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dc.contributor.authorJolly, Pauline E
dc.contributor.authorMthethwa-Hleta, Simangele
dc.contributor.authorPadilla, Luz A
dc.contributor.authorPettis, Jessica
dc.contributor.authorWinston, ShaCoria
dc.contributor.authorAkinyemiju, Tomi F
dc.contributor.authorTurner, Hannah J
dc.contributor.authorEjiawoko, Amarachi
dc.contributor.authorBrooks, Raina
dc.contributor.authorPreko, Lena
dc.contributor.authorPreko, Peter O
dc.date.accessioned2017-08-03T20:08:53Z
dc.date.available2017-08-03T20:08:53Z
dc.date.issued2017-02-21
dc.identifier.citationBMC Public Health. 2017 Feb 21;17(1):218en_US
dc.identifier.urihttp://hdl.handle.net/10919/78645
dc.description.abstractAbstract Background Cervical Cancer (CC) is the number one cancer among women in sub-Saharan Africa. Although CC is preventable, most women in developing countries do not have access to screening. Methods This cross-sectional study was conducted to determine the prevalence and risk factors for cervical lesions using visual inspection with acetic acid (VIA) among 112 HIV positive and 161 negative women aged 18–69 years. Results The presence of cervical lesions was greater among HIV positive (22.9%) than HIV negative women (5.7%; p < 0.0001). In logistic models, the risk of cervical lesions among HIV positive women was 5.24 times higher when adjusted by age (OR 5.24, CI 2.31–11.88), and 4.06 times higher in a full model (OR 4.06, CI 1.61–10.25), than among HIV negative women. In the age-adjusted model women who had ≥2 lifetime sexual partners were 3 times more likely (OR 3.00, CI 1.02–8.85) to have cervical lesions compared to women with one lifetime partner and the odds of cervical lesions among women with a history of STIs were 2.16 greater (OR 2.16, CI 1.04–4.50) than among women with no previous STI. In the fully adjusted model women who had a previous cervical exam were 2.5 times more likely (OR 2.53, CI 1.06–6.05) to have cervical lesions than women who had not. Conclusions The high prevalence of HIV infection and the strong association between HIV and cervical lesions highlight the need for substantial scale-up of cervical screening to decrease the rate of CC in Swaziland.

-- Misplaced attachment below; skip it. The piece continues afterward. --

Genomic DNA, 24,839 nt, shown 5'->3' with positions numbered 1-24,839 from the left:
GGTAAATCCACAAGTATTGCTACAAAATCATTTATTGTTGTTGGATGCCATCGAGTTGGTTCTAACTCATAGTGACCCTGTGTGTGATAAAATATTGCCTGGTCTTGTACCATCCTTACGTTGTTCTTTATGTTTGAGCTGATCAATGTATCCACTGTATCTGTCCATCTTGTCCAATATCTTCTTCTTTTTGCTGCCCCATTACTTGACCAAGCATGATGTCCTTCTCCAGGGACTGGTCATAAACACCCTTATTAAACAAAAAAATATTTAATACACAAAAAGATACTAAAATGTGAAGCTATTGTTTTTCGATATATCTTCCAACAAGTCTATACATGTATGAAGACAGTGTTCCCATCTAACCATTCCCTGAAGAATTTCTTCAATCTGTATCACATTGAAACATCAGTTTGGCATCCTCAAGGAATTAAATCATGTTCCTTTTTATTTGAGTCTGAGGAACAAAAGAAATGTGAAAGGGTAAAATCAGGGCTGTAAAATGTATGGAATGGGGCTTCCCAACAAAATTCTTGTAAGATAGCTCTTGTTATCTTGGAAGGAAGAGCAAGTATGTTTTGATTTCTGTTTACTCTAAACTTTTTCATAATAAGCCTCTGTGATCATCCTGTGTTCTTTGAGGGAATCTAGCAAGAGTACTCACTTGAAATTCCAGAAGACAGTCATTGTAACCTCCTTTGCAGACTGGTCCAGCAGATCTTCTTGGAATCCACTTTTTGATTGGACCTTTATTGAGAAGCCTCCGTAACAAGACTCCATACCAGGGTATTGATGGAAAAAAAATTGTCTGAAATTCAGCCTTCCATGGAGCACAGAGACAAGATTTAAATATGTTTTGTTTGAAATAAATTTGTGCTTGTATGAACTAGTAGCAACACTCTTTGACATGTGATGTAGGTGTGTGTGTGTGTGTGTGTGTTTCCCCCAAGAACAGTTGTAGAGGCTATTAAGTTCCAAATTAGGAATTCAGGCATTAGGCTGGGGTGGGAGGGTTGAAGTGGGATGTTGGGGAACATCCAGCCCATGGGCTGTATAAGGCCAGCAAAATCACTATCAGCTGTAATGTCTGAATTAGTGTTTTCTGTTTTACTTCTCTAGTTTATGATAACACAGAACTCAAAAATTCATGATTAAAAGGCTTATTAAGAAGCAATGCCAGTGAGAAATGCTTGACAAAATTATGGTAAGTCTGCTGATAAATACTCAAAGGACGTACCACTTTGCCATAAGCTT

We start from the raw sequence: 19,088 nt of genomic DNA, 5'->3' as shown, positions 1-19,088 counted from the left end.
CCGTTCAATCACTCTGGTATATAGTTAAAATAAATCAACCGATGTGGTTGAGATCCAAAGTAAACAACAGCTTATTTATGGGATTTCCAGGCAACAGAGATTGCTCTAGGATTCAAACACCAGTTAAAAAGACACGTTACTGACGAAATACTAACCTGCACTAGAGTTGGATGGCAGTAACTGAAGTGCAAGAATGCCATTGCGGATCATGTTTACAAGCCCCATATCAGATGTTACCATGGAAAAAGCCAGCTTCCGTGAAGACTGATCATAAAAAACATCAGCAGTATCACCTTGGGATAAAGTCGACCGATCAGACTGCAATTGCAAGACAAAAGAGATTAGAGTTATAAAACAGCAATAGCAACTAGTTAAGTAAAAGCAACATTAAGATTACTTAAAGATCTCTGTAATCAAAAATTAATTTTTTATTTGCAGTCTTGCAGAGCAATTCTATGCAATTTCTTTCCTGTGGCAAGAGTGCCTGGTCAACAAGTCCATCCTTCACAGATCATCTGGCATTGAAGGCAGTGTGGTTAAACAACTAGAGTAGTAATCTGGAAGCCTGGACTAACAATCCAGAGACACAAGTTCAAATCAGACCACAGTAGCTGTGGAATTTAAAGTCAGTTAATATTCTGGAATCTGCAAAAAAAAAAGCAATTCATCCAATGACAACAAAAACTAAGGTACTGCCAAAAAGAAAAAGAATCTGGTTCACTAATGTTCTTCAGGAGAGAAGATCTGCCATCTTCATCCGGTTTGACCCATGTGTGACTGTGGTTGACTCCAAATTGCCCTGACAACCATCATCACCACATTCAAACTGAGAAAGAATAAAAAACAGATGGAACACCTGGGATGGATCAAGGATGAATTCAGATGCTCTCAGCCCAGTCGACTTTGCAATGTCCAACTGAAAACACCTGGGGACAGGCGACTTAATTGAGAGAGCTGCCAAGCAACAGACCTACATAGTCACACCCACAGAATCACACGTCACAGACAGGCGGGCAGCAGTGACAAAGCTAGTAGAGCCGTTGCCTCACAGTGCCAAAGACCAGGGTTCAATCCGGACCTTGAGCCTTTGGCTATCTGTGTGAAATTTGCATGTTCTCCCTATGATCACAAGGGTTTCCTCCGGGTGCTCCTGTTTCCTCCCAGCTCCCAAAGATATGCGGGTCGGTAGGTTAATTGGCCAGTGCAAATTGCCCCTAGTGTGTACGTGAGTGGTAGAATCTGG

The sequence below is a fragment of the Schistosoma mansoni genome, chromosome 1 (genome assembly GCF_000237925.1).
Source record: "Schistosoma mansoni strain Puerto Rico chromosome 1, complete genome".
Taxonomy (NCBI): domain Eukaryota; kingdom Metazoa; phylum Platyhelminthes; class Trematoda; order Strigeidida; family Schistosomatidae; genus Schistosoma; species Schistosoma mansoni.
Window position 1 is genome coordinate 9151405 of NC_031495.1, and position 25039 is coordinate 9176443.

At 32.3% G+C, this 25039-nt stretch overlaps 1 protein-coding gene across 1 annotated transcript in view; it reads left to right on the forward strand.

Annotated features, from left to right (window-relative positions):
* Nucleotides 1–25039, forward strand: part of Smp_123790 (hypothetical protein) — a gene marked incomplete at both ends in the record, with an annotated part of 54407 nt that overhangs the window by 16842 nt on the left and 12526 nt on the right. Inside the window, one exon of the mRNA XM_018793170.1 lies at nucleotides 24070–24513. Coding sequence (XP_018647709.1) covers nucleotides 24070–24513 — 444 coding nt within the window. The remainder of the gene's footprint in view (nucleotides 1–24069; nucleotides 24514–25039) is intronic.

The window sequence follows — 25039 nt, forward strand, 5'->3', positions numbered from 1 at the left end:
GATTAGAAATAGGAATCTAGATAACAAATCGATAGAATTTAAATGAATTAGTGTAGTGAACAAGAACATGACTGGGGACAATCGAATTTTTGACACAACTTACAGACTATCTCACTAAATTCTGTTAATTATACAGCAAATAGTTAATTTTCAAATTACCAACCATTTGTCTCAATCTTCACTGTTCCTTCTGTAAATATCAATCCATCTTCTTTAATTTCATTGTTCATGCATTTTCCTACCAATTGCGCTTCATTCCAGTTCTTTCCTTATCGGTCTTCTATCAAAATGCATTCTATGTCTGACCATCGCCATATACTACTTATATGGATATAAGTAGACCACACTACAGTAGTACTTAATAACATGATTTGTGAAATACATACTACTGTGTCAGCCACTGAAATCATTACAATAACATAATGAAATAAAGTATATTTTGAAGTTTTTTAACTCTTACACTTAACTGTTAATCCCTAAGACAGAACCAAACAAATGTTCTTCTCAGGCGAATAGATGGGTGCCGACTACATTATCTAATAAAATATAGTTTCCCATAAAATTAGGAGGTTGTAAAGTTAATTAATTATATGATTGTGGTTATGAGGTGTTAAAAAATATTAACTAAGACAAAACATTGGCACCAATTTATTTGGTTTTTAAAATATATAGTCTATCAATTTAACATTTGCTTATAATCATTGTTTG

dc.format.mimetypeapplication/pdf
dc.language.isoen_US
dc.rightsCreative Commons Attribution 4.0 International*
dc.rights.urihttps://creativecommons.org/licenses/by/4.0/*
dc.titleScreening, prevalence, and risk factors for cervical lesions among HIV positive and HIV negative women in Swazilanden_US
dc.typeArticle - Refereed
dc.date.updated2017-08-03T10:59:19Z
dc.description.versionPeer Reviewed
dc.rights.holderThe Author(s).en_US
dc.title.serialBMC Public Health
dc.identifier.doihttps://doi.org/10.1186/s12889-017-4120-3
dc.type.dcmitypeText


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Creative Commons Attribution 4.0 International
License: Creative Commons Attribution 4.0 International